Mehmet had proved himself an outstanding leader - forceful, intelligent, and determined. He was also cruel and ruthless - he passed a law allowing any Sultan to murder his surviving brothers in case they posed a risk to the throne. However, it was not exactly unheard of for Christian rulers of the time to behave in a similar manner - Edward IV of England and James III of Scotland both secretly executed younger brothers, and Eleanor of Aragon poisoned her elder sister to obtain Navarre.

Otranto, scene of the sieges in 1480 and 1481


Otranto


Sultan Bazajet or Bayezid II, 1447 - 1512, reigned 1481 to 1512

Prince Djem arrives in Rhodes 1482
Following the death of Mehmet, his son Bazajet, or Bayezid, became Sultan. His policies were generally more peaceful than those of his father, and he made treaties with a number of European powers, including the Holy Roman Empire. The main exception was his conquest of the fortresses held by the Venetians in mainland Greece between 1500 and 1501. However, at the request of Pope Alexander, Spanish forces under Gonsalvo de Cordoba helped the Venetians retake the island of Cephalonia in 1500.

Bayezid II also sent out the Ottoman navy under the command of Kemal Reis to Spain in 1492 in order to save the Arabs and Sephardic Jews who were expelled by the
Spanish Inquisition. He sent out proclamations throughout the empire that the refugees were to be welcomed. He granted the refugees the permission to settle in the Ottoman Empire and become Ottoman citizens. He ridiculed the conduct of Ferdinand II of Aragon and Isabella I of Castile in expelling a class of people so useful to their subjects. "You venture to call Ferdinand a wise ruler," he said to his courtiers — "he who has impoverished his own country and enriched mine!" *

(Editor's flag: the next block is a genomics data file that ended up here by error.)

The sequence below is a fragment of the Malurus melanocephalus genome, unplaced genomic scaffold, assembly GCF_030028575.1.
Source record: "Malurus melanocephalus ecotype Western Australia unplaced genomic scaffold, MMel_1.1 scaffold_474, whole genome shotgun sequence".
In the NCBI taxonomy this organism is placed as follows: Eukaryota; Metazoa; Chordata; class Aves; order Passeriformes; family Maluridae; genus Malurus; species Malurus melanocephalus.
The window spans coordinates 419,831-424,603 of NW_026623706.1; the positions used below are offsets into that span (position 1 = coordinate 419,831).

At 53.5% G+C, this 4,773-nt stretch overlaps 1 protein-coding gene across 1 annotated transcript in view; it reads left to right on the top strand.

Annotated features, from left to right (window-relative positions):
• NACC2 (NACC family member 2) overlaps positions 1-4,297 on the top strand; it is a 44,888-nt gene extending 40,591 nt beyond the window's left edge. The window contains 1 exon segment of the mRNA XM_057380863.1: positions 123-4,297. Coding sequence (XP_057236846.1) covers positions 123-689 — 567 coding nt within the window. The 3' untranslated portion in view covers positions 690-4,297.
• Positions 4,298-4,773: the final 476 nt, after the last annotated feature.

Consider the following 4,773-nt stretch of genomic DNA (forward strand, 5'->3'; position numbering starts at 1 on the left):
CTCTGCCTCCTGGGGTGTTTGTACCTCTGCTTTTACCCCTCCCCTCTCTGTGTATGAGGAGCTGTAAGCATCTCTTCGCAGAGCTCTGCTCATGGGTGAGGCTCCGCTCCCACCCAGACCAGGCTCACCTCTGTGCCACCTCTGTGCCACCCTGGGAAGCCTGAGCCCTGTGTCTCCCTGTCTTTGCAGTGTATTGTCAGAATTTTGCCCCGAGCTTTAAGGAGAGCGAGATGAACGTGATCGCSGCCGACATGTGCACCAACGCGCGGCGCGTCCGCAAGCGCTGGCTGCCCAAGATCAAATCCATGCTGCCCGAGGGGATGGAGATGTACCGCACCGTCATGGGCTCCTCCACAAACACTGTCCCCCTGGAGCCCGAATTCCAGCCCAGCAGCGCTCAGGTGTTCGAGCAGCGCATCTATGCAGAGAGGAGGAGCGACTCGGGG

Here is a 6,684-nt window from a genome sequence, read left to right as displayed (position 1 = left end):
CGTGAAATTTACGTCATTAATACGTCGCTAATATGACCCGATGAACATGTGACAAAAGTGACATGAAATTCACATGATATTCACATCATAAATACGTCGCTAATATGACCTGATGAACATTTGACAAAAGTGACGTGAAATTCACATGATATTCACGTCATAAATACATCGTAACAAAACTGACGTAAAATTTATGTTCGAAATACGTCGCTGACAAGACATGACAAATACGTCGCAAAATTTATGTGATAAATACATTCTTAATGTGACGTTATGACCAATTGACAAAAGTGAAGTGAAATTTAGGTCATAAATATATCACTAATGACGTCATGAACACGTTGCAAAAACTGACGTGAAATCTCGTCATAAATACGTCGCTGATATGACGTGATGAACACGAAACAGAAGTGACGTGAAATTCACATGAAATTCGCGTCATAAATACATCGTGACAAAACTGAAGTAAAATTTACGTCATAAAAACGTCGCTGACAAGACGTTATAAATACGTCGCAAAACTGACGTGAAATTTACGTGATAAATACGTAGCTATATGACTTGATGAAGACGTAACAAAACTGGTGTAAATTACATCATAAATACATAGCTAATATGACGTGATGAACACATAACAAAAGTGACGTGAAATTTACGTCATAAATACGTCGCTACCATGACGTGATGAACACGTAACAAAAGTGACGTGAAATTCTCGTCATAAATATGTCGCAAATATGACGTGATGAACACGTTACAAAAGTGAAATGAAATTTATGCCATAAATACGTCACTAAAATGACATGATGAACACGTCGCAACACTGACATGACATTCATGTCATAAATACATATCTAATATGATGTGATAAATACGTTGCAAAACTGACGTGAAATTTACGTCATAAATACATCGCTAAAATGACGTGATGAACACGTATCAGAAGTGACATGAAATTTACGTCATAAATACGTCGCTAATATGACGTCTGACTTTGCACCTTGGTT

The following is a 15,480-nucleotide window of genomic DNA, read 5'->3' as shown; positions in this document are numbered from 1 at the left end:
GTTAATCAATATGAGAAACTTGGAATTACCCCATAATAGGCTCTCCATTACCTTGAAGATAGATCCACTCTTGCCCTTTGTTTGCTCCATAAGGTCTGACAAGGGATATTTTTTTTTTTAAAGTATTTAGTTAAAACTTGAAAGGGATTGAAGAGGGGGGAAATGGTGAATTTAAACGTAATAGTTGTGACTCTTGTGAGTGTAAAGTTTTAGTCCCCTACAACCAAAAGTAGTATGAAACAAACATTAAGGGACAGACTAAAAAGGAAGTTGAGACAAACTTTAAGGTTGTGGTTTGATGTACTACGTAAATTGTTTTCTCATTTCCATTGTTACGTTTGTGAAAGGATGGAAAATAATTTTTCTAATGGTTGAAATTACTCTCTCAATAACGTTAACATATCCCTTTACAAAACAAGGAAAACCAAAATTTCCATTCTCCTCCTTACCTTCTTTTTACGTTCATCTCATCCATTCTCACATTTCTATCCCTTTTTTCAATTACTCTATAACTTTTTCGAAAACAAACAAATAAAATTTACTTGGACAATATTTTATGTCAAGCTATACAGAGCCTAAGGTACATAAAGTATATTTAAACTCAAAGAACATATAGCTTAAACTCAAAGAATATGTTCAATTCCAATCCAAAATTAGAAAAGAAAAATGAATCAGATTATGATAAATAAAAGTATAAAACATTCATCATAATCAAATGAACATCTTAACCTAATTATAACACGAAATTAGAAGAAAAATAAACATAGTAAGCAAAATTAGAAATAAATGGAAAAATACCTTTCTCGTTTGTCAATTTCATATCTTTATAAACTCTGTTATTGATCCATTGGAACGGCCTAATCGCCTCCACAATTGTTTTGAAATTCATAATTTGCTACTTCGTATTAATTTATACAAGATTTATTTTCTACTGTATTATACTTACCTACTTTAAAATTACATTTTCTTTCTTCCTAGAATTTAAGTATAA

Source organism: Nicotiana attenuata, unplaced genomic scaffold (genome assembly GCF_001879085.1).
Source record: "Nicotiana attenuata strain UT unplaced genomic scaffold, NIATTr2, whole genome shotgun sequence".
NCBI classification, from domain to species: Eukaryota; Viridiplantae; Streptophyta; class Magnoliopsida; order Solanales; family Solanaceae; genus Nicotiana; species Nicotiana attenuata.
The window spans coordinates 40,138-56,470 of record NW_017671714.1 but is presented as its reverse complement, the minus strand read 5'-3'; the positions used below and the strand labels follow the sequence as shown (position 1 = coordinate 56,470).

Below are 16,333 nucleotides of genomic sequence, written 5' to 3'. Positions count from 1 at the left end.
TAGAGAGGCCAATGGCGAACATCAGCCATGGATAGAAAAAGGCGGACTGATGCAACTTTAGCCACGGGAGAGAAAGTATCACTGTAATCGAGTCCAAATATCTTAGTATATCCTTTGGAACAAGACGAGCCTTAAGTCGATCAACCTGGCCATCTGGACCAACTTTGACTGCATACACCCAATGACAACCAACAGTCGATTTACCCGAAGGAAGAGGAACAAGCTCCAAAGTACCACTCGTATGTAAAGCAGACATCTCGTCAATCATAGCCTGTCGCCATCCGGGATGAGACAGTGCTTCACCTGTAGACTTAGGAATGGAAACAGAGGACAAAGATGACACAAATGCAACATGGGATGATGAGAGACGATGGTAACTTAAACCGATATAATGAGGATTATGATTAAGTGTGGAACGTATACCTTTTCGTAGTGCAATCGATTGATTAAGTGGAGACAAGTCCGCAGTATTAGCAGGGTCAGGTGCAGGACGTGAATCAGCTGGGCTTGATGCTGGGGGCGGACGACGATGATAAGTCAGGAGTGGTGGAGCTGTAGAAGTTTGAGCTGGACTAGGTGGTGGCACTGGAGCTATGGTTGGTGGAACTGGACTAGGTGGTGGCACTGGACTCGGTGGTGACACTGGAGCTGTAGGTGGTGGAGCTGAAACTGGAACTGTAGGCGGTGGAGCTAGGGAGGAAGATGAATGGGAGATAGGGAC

*(from Egger, Vernon O. (2008). A History of the Muslim World Since 1260: The Making of a Global Community.)

Prince Cem, brother and rival of the Ottoman Sultan, arrives in Rhodes 1482 (at right)



The Borgia Connection

Small Gold FlourishAlexander's main contact with the Ottoman empire was through Prince Cem, or Djem, younger brother of Bayezid. Given the Turkish acceptance of fratricide, Cem wisely fled when his brother became Sultan, taking shelter with the Knights of Rhodes before becoming a hostage at the Papal Court in 1479. Cem was an accomplished poet who enjoyed a luxurious lifestyle, and he became a friend of both Juan and Cesare Borgia. Juan in particular often copied Cem by wearing elaborate clothes in the Turkish style, which scandalised many Romans. Alexander received an annual sum of 40,000 ducats from the Sultan in return for keeping his brother out of Turkey. When Charles VIII of France invaded Italy in 1494, Alexander was reluctantly forced to hand Cem over to the king. Cem died as a French hostage in Capua in 1495.

In the early years of his papacy, Alexander displayed some interest in a crusade against the Ottoman Empire. In 1493, he endorsed a multi-national plan which involved simultaneous descents through Poland, Hungary, Germany, Croatia and Greece, with a naval expedition launched from Italy by himself and Spain. This plan was effectively scuppered by Charles of France invading Italy. Although Alexander and other European rulers continued to speak of a crusade, nothing was done as they were all too busy fighting amongst themselves. ' Defence of Christendom against the Turk' was frequently used as an excuse for princes to raise armies in order to launch attacks on their fellow Christians: on hearing that Spain and the Holy Roman Empire had formed such an alliance, Louis XII of France said "I am the Turk that they are arming themselves against". Discovering that a prince was negotiating with the Ottomans was used as an pretext to take over that ruler's lands (the overthrow of King Frederick of Naples by Spain and France was a prime example).

Sultan Bazajet
Sultan Bajazet II
Prince Cem, 1459 - 1495
Prince Cem

Sources and Further Reading:

'The Decisive Battles of the Western World' , Volume 1, J.C. Fuller
'Renaissance Diplomacy', Garrett Mattingly
'The Last Crusaders', Barnaby Rogerson
'A History of the Crusades', Volume 3, Steven Runciman